New school in Mamelodi to reduce overcrowding, ensure learning

Monday, February 2, 2009

Pretoria - The burden of overcrowded classrooms will be eased in Mamelodi, with the building of a new school for the community.

ArcelorMittal South Africa and the Department of Education have partnered to build 10 new schools throughout the country.

Speaking during the sod-turning ceremony of the new school on Monday, Education Minister Naledi Pandor said every learner was entitled to proper education in an environment which was not overcrowded.

"We cannot expect our educators to teach optimally and our learners to learn optimally in an environment that is not conducive to teaching and learning," she said.

She said her department had committed to improving the quality of education through the delivery of adequate infrastructure.

"There can be no debate that our country still requires increased investment in school infrastructure, both to satisfy the right to basic education as well as to improve the quality of learning and learning outcomes," Minister Pandor said.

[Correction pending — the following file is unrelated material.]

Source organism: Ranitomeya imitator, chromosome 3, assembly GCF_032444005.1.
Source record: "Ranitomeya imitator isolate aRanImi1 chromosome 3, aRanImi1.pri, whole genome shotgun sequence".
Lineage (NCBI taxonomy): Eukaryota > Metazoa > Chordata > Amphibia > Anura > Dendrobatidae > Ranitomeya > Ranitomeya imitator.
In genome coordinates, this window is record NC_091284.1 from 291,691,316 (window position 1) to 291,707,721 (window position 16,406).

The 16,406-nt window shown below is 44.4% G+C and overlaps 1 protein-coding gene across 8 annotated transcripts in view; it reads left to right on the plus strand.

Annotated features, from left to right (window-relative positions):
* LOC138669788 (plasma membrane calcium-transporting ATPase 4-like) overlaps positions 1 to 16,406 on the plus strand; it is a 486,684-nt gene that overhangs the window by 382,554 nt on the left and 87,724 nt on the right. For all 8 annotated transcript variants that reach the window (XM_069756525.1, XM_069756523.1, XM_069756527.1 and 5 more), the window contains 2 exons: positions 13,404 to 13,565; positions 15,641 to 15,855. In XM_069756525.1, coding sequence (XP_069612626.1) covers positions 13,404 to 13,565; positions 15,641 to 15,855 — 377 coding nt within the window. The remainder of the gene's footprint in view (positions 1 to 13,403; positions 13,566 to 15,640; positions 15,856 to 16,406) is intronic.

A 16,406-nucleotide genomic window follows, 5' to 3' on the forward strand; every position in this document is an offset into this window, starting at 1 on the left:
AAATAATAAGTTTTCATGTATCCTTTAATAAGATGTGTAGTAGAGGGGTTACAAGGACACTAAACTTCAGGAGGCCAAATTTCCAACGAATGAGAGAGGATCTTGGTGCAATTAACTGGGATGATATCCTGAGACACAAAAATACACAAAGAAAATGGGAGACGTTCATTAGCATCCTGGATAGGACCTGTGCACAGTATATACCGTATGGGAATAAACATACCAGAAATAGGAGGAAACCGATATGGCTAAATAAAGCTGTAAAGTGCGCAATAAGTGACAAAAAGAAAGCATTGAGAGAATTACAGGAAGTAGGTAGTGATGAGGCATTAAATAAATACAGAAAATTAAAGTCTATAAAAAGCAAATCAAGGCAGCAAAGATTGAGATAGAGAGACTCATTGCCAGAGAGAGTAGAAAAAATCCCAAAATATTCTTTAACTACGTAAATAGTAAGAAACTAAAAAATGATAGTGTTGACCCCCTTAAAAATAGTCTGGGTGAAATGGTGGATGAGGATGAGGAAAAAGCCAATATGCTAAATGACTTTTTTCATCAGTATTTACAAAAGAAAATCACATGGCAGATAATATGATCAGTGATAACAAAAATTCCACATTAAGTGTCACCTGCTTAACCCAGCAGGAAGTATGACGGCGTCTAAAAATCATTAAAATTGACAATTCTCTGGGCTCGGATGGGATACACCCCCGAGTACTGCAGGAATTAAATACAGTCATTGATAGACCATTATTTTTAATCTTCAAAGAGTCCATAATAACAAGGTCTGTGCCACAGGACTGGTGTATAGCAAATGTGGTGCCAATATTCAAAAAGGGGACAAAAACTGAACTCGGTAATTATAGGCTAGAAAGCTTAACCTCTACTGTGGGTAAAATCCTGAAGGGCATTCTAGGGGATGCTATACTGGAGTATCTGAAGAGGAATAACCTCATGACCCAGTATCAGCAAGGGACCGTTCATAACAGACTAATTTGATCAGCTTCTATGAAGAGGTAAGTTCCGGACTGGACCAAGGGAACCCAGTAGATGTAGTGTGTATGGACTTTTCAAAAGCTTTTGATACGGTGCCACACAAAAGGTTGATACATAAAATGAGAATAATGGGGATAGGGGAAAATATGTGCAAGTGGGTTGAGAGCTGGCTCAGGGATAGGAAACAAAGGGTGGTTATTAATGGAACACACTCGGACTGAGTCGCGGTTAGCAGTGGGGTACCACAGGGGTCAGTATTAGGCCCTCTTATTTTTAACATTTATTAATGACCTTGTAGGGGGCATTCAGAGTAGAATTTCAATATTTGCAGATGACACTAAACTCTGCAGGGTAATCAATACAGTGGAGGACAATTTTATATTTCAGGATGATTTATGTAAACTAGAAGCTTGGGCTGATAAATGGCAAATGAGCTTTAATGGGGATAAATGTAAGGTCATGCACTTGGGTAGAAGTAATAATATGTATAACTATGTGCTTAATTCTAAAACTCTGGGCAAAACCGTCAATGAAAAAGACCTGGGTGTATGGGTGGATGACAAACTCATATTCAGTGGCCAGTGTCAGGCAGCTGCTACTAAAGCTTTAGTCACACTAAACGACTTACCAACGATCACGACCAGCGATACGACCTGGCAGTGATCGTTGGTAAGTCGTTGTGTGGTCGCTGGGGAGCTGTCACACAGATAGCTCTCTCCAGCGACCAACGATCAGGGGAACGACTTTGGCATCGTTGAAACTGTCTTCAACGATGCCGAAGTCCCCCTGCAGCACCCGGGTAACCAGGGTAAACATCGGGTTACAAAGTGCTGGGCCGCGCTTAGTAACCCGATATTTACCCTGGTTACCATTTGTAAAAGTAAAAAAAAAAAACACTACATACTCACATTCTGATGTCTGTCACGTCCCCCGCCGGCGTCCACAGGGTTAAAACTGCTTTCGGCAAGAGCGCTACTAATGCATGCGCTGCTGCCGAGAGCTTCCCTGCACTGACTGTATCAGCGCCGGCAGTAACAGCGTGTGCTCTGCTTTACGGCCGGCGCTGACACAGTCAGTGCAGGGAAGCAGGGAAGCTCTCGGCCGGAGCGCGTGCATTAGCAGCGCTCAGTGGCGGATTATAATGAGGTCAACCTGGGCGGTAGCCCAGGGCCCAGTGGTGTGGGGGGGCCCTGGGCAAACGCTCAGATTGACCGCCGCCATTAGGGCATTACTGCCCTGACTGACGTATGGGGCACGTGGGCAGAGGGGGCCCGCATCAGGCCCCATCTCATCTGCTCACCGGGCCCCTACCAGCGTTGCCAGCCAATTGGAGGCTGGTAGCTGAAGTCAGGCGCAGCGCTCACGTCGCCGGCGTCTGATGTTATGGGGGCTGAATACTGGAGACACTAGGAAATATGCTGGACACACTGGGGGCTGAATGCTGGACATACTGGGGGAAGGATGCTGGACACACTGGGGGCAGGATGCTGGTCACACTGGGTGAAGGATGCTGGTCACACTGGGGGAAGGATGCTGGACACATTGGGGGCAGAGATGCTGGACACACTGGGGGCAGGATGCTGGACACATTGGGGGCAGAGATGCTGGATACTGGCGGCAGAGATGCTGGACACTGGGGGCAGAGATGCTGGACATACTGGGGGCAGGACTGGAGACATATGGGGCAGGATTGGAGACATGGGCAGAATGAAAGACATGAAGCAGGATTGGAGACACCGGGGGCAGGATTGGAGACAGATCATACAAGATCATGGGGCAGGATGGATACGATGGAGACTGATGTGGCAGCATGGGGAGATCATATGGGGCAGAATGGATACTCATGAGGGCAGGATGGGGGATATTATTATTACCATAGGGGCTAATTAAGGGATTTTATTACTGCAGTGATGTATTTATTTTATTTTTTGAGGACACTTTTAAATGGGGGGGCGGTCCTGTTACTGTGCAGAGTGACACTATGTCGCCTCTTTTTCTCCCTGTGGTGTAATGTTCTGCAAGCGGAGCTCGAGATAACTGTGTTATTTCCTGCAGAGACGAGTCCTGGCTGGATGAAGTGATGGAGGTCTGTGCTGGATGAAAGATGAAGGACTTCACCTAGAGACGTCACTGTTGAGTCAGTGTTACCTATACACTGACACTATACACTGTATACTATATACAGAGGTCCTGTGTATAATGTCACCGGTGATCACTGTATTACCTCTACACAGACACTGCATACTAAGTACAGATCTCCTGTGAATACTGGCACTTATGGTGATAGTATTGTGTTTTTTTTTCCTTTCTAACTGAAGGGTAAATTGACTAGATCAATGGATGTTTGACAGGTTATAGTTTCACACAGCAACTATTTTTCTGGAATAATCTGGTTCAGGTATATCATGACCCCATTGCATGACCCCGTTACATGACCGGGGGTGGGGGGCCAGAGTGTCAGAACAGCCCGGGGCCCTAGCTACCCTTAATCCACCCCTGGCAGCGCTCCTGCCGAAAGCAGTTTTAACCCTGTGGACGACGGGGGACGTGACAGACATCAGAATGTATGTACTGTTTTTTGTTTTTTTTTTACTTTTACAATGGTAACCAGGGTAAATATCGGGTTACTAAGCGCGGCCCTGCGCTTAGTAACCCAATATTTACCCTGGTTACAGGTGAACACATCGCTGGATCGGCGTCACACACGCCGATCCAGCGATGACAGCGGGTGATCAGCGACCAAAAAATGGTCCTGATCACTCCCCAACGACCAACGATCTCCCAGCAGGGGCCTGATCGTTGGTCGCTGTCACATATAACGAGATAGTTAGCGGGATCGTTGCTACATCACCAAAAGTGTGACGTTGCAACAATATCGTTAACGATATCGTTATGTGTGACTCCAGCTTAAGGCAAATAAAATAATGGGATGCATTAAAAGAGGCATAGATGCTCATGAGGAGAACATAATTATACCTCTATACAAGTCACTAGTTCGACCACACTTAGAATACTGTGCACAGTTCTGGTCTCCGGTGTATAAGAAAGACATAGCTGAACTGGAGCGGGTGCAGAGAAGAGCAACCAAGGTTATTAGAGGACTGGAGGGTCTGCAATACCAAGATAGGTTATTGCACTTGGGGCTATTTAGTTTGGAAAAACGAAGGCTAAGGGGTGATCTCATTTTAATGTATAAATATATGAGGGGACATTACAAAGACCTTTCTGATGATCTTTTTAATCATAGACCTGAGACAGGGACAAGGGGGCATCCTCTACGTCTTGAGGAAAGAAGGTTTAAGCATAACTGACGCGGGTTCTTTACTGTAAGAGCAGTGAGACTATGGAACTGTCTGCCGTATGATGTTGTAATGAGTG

The minister further appealed to the private sector to partner with government to help reduce backlogs.

"Given the backlogs and the challenges that confront us, it is clear that government cannot do it alone without assistance from the private sector.

"The role and participation of the private sector is critical to the success of our quest to provide resources to our schools," the minister said.

ArcelorMittal Chief Executive Officer Nku Nyembezi-Heita said: "We recognise that government alone cannot tackle this enormous backlog.

"We also believe that this is the area of social development which if addressed correctly, will have the biggest impact in improving the economic wellbeing of the majority of South Africans."

The school, which is set to be completed by year end, will consist of laboratories and a library, among other things.

The remaining nine schools, one school scheduled for each province and two in the Eastern Cape, will be built over the next seven years depending on guidelines provided by the department and economic circumstances.